As a new band or artist, arriving at the most agreeable conclusion on as to how to best announce your project to the public is far from simple. The unprecedented levels of internal hype and eagerness can lead many to underthink their approach, maybe even discard one altogether, and bow out prematurely on grounds that their product was merely unmarketable at time of reaching out.
Any avid local music fan in Brighton with their ear to the ground right now may tell you they’ve either heard or seen the name Chalk Hands thrown about somewhere. The four-piece have only been on the scene a bare six months to date, but are already making fast advances at being a recurring highlight on the city’s live circuit.
What makes the initial evolution of Chalk Hands a pleasure to observe isn’t simply the music, however. Although their unique juxtaposition of tender post-rock sheen with hardcore machismo is certainly worth its merits, the other admirable quality lies in the wisdom that underscores the planning.
Burrows & Other Hideouts for example, the bands’ new two-track EP and very first recording, lands at a destination far removed from the grizzly demoed edits that tend to grace the bulk of artists’ introductions. By contrast, and to anything but their detriment, they opted not to rush out from under the veil. Aware that first impressions are crucial, Chalk Hands aimed higher from the offset; the band had identified the prestigious studio they wanted at the helm of their debut far in advance of actually going there, biding the time necessary in between to make the funds to finance the venture.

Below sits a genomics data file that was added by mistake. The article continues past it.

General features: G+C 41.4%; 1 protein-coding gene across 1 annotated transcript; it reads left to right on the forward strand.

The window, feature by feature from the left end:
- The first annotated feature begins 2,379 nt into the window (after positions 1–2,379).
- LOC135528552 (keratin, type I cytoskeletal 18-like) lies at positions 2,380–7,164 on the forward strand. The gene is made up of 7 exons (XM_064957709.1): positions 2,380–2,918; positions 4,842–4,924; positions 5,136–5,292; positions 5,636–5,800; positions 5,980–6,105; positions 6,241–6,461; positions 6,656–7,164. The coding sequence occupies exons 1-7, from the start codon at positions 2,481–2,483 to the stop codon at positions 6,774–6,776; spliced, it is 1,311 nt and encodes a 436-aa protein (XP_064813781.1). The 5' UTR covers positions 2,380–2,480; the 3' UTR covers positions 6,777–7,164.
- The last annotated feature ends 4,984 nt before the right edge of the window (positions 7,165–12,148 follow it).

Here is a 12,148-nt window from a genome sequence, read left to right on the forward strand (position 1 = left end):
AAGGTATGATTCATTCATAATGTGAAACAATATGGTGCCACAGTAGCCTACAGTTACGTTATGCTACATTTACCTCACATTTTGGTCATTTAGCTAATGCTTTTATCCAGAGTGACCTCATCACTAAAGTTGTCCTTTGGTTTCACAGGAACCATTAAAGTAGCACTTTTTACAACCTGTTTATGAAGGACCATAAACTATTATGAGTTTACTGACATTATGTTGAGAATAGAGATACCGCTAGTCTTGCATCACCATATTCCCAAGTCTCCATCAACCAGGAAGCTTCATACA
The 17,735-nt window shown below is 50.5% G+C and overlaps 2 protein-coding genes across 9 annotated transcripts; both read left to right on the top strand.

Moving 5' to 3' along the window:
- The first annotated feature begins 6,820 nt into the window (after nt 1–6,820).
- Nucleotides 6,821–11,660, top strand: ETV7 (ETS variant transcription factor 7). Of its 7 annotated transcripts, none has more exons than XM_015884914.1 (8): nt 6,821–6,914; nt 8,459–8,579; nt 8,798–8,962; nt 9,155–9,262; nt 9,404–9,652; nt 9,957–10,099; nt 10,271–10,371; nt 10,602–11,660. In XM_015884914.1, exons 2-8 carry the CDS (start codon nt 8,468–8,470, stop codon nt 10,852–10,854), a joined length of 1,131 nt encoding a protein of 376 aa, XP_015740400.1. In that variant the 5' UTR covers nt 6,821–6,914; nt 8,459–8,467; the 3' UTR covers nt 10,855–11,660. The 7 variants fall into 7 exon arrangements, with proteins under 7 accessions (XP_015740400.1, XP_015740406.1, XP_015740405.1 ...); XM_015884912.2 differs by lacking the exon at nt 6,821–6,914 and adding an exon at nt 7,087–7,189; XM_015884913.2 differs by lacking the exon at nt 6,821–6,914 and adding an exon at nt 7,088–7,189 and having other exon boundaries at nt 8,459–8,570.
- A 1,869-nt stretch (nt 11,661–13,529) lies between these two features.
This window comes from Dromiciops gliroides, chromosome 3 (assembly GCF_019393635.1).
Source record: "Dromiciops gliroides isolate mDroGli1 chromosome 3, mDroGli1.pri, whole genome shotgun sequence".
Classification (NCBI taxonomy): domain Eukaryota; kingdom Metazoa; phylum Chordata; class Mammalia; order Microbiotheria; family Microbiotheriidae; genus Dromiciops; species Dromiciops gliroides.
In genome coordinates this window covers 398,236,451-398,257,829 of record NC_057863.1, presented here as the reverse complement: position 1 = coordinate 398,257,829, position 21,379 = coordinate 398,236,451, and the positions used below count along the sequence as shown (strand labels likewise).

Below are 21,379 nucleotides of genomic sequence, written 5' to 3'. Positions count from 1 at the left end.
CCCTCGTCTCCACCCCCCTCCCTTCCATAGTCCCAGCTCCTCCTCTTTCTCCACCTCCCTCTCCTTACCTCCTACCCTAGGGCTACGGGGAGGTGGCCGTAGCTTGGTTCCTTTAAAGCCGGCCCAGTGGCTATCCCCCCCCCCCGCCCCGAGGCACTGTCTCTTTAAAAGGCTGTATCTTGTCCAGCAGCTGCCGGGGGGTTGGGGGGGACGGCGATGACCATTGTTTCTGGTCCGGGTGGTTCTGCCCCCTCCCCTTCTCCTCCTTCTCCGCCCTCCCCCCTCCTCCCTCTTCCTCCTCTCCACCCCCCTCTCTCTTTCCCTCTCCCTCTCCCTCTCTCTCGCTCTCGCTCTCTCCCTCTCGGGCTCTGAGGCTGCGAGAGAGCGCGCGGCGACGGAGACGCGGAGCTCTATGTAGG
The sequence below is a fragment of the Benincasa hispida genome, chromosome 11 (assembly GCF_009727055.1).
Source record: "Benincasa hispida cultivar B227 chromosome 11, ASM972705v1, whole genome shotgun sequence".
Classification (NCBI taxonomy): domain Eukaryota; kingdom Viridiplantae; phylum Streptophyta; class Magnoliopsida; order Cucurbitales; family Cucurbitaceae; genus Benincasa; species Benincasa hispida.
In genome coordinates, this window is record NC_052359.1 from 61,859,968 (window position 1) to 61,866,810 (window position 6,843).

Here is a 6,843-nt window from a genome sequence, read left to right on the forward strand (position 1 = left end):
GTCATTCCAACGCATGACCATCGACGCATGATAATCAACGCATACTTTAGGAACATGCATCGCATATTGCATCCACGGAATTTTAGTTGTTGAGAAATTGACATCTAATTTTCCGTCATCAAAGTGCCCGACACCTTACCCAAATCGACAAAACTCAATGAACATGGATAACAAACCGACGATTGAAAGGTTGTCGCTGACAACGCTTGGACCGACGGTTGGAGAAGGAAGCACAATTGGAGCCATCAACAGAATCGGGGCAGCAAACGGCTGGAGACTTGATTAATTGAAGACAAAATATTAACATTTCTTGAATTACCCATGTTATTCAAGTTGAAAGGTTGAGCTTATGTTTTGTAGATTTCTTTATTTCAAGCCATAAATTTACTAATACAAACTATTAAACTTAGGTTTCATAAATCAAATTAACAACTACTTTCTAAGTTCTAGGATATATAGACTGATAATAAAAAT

Being indebted to a bit of patience and a brief hole in the wallet, however, is a small feat to pay given the reception their efforts are appearing to afford them now. Whilst the band have utilised internal label Future Void for the release here in the UK (ran by drummer, Sam Barnes), already within weeks the EP has attracted the attention of overseas support, distant counterparts Dekaden now offering to handle distribution across South-East Asia.
A quick scroll through either of the bands’ many social media platforms gifts a consistent reel of links to glowing reviews. It’s certification not only that people are listening, but exiting equally moved by the powerful, near-cathartic energy that thunders from the heart of Chalk Hands’ music.
Plus, thanks to the original cover art courtesy of guitarist Tommy Lester (aka Diddums Doodles), it probably doesn’t hurt that it’s a damn fine-looking record, too.
Burrows & Other Hideouts is available now via Future Void. Chalk Hands play at The Quadrant in Brighton this Saturday, September 23rd.